While everyone knows that income inequality is on the rise in America, a little-known fact is that income equality peaked in ... wait for it ... 1967. That's right; for an entire generation-and-a-half, it's been getting progressively harder and harder to get on the property ladder, save for retirement or simply pay the bills. That means more and more people are stuck renting, whether or not they'd like to be.
Knowing where you can get the most bang for your rental buck is thus all the more important. Of course, there are other factors - some states have lower income taxes, but they generally also have really high property taxes or really crappy services, meaning you'll spend more than the difference one way or another. Some states have low rent because they have fewer opportunities to get a stable job. It's no use living somewhere super cheap if there's no proper broadband connection for remote workers and the nearest physical job is 100 miles up the road. Some states or cities have high rent but high opportunity - for example, to be in the 1% by income in Connecticut requires triple what you need to belong to the same bracket in Idaho.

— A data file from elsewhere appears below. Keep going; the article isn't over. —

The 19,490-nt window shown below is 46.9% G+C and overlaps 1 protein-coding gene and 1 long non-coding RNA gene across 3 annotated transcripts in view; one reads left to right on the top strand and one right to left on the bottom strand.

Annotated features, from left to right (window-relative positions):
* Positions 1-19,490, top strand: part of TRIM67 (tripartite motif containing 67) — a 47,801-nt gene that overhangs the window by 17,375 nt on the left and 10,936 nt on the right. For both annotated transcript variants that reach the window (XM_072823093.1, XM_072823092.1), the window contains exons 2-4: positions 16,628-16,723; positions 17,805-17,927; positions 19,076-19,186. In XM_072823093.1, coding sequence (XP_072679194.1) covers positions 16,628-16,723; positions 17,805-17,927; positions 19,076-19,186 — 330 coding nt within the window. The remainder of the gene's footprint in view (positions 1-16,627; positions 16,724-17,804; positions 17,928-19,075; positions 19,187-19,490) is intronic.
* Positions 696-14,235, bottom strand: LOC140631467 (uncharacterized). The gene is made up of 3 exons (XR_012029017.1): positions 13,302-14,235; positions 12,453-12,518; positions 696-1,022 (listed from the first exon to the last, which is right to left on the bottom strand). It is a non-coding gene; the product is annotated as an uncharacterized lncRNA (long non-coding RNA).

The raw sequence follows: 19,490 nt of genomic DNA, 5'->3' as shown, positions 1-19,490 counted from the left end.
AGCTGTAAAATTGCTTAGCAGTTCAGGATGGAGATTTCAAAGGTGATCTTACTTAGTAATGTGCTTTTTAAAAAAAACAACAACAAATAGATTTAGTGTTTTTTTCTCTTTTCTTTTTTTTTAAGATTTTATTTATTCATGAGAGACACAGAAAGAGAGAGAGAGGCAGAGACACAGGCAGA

Obviously, there's huge variance within states, but it's useful to have a sense of averages. We'll start by looking at the national picture and then move into different regions. It's time to find out which states are actually the most expensive when it comes to rent. Let's get started!